Hauling out - repairs

Early morning inspection. We’re still pleased, but one can clearly still see different tones, where the primer was, or where the paint is not as evenly applied as we thought. No problem! We have only used just less than 2 tins out of 5; we’ve vastly over-estimated and have plenty left.

We use another tin today for the second coat to both sides, producing a rich and shiny finish. It dries to the touch within minutes. Very satisfying.

We go shopping for food and general time out away from the boat. Rob has finished the repairs to the keel and other places so we spend the rest of the day checking the remaining items to be done – the anodes, the stripe round the middle, the tape round the swim platform, the anti-fouling and painting to the repaired parts. When can she get back in the water? The tractor will be available on Monday.

Today we anti-foul the remaining patches, twice, and make sure it’s on really thickly – to last another 5 years on the inland waterways. We prime them first with underwater primer. We prime the aft topsides patch and sand it, and then later in the evening get a blue coat on that too, with a brush.

A good day’s work, with all the small items coming together. Getting back in the water is now confirmed for Tuesday. All good.

Hauling out - all done

We check all handiwork again. Still happy.
We fix the red vinyl tape around the middle, having tried out the exact line with masking tape first. We notice that the boat sides are not at all ‘even’ and a straight line viewed from the side is not necessarily straight when viewed from the bow, and vice versa. We decide that the boat is most often seen from the side, or at least the line is most noticeable in the longer view, so we apply the red tape according to that line. It looks great.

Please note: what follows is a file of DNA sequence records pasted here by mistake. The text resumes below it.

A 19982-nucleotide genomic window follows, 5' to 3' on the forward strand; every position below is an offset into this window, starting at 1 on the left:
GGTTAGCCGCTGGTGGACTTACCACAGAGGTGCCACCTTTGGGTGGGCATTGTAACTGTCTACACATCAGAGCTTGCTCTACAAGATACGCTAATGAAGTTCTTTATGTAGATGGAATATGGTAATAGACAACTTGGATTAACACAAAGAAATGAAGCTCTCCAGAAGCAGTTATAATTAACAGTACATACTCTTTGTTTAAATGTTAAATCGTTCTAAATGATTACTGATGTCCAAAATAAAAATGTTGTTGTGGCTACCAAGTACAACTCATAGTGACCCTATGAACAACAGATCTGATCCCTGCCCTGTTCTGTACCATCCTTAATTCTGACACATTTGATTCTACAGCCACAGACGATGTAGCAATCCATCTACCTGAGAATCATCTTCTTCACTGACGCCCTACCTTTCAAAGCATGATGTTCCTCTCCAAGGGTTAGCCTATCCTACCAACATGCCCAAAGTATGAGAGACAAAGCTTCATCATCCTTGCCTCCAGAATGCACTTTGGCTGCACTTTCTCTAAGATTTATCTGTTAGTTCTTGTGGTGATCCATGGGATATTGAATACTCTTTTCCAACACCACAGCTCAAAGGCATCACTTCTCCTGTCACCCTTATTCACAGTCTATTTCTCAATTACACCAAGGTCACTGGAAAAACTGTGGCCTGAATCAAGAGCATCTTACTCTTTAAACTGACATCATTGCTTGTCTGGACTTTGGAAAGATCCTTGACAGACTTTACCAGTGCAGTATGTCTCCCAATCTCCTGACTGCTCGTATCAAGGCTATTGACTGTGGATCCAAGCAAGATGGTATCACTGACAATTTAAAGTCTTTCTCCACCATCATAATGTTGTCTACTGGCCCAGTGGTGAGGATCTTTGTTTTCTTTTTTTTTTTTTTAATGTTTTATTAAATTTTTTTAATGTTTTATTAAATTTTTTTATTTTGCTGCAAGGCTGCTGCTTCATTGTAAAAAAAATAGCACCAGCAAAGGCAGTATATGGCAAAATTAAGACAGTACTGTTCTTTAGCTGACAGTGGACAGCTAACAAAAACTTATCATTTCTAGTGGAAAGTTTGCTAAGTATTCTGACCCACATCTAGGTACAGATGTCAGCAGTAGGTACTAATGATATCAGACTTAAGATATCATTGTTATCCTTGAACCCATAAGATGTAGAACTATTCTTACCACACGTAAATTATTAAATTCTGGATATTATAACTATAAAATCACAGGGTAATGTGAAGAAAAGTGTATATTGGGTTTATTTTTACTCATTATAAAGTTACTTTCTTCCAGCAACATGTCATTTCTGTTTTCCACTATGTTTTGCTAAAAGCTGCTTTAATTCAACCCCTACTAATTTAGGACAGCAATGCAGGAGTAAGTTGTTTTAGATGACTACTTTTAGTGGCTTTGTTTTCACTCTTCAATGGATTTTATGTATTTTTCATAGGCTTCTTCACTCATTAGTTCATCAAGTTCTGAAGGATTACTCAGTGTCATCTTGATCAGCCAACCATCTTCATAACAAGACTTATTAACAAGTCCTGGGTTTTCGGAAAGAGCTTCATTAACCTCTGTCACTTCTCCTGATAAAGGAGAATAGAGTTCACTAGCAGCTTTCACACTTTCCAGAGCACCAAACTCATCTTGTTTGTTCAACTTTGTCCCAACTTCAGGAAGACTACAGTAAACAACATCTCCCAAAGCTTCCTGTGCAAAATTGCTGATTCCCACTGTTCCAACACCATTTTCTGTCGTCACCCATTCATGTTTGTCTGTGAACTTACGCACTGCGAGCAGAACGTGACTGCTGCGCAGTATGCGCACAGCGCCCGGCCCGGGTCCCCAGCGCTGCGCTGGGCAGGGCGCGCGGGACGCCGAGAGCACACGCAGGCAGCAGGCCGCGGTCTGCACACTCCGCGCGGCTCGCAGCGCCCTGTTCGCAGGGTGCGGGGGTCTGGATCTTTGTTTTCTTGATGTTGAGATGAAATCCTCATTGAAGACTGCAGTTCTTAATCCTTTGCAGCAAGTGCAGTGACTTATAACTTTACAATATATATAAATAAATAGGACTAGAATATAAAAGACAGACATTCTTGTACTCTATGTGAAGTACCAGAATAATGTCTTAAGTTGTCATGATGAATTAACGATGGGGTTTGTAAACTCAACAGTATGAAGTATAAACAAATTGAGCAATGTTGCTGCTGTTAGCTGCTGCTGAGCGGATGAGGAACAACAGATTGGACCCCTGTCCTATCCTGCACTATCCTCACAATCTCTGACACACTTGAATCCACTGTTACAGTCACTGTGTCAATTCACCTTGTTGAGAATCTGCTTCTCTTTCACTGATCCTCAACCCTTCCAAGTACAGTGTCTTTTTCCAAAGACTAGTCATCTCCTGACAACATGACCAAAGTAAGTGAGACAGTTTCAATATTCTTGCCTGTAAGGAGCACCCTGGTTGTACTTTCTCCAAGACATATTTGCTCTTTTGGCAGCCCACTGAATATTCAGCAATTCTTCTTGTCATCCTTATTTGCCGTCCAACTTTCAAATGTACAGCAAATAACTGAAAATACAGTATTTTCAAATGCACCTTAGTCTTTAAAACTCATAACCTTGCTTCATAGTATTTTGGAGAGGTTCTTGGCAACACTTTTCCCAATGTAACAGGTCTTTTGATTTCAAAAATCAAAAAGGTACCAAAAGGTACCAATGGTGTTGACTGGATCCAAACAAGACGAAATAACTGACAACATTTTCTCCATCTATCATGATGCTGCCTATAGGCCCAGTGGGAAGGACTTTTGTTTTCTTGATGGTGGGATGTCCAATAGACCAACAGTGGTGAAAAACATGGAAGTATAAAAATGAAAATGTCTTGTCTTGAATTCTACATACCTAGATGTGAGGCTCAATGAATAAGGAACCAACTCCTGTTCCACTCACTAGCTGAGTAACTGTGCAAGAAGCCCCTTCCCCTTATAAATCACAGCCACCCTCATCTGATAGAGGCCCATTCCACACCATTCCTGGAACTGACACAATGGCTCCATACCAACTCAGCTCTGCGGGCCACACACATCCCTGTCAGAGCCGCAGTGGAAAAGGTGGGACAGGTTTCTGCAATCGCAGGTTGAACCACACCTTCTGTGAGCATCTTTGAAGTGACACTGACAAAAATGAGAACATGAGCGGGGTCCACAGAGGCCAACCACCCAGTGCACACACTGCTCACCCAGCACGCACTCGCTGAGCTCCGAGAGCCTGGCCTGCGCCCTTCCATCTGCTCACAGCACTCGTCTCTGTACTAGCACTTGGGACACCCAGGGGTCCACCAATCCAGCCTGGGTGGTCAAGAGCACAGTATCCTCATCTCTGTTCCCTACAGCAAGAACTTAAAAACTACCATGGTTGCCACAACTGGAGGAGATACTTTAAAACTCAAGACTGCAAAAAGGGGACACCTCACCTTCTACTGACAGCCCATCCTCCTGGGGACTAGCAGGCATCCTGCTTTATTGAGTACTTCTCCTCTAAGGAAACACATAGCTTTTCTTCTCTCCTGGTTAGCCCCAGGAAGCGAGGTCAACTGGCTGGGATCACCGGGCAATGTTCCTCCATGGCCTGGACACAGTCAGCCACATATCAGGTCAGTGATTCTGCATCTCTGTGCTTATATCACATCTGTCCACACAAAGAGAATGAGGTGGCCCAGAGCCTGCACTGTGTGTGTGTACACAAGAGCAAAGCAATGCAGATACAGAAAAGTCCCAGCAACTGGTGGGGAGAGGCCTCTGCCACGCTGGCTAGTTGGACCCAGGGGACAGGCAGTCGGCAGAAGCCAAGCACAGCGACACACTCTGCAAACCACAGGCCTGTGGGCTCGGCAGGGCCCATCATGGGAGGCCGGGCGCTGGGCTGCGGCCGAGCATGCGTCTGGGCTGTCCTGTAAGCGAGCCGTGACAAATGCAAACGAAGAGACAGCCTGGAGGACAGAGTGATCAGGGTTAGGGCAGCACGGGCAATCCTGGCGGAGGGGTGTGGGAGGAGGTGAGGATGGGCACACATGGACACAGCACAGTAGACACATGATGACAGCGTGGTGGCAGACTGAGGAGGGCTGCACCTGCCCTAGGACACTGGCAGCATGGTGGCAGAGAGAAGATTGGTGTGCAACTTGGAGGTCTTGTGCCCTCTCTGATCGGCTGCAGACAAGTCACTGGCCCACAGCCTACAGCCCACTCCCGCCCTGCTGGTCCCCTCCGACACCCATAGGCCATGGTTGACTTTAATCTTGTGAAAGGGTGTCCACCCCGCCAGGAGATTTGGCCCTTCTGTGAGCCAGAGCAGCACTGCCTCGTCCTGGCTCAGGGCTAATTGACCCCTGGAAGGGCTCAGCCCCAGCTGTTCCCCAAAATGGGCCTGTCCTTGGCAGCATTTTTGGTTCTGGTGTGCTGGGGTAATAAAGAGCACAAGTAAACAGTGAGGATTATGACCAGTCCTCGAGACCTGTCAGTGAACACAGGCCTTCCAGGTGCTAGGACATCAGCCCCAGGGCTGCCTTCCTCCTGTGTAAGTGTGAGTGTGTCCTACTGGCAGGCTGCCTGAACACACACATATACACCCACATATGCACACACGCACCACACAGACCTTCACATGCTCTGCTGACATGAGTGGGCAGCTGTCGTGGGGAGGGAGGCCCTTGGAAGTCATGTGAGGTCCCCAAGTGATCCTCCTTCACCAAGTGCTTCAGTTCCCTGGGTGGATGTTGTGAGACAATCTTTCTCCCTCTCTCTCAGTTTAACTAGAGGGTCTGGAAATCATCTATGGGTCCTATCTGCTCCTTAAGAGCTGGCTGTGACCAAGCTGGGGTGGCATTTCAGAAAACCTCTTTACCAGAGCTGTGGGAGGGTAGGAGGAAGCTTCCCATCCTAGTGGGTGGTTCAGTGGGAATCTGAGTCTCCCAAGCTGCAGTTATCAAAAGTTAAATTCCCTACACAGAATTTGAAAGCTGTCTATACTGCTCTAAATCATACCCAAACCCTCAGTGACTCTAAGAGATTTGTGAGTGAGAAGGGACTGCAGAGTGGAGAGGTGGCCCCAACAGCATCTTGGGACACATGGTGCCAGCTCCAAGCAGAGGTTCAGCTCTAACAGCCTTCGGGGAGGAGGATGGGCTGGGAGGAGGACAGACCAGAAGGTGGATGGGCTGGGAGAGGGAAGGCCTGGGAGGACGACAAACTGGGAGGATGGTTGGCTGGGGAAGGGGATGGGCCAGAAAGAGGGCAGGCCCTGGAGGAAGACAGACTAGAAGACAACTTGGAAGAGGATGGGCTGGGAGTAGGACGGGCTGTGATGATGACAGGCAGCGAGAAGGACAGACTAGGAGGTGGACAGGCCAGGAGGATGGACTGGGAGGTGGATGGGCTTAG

We fix some white tape around the edges of the swim platform; it’s been so bashed in a previous life that the gel coat has completely disappeared in places, but as it’s of no consequence structurally it will only get a quick face-lift. However, we run out of white tape and will have to get some more.

We spend an hour or two cleaning the fenders, scouring off the caked-on dirt by hand. It makes a huge difference; but we still promise ourselves a new set, all matching, one day.

Return to boat to apply second blue coat to tiny aft patch – it dries almost immediately. We clean up all the equipment, throw away or put away still-usable items for another time. Go shopping and buy more white tape and apply to edges of swim platform. Looks much better and we think we’re done.
Return to boat to re-fit clean, shiny fenders and notice the new magnesium anode has been added just in front of the prop. Call Rob to discover when re-float might happen. Yes, straightaway!
Tractor arrives and the hauling in process starts – everything in reverse. Chaps appear from nowhere again to help. Captain is aboard to check all round at the aft and also down below – all the bilge hatches still open for easy access.


Hauling out

She floats off the trailer as good as gold and J checks down below again, for leaks or anything else untoward. This time he notices some seepage around the engine bilge stop cock – that’s a completely new event. When Grehan’s all tied up on the waiting pontoon – very carefully with all fenders in place to protect new paint – Rob dashes off and returns with a large spanner to tighten up the joint. He suspects it’s just dried out a bit in the fierce heat during the week.

It’s too late in the evening now to move Grehan back to her berth on the riverside so we leave her on the pontoon for the night. We go out with friends for supper to celebrate a successful makeover. They have just received their planning permission to build just up river so everyone very happy all round.

Hauling out - safely in

J goes to check on the leak and there’s no trace of seepage this morning – hooray. BUT engine won’t start! Newish battery totally dead – a mystery since everything’s been turned off for 10 days. Rob takes it away to see if it’s fixable but no, we need a new one. The garage up the road at Bias has a good range and we find the right sized one at a good price. Grehan fires up immediately – and then we’re off.

June 2017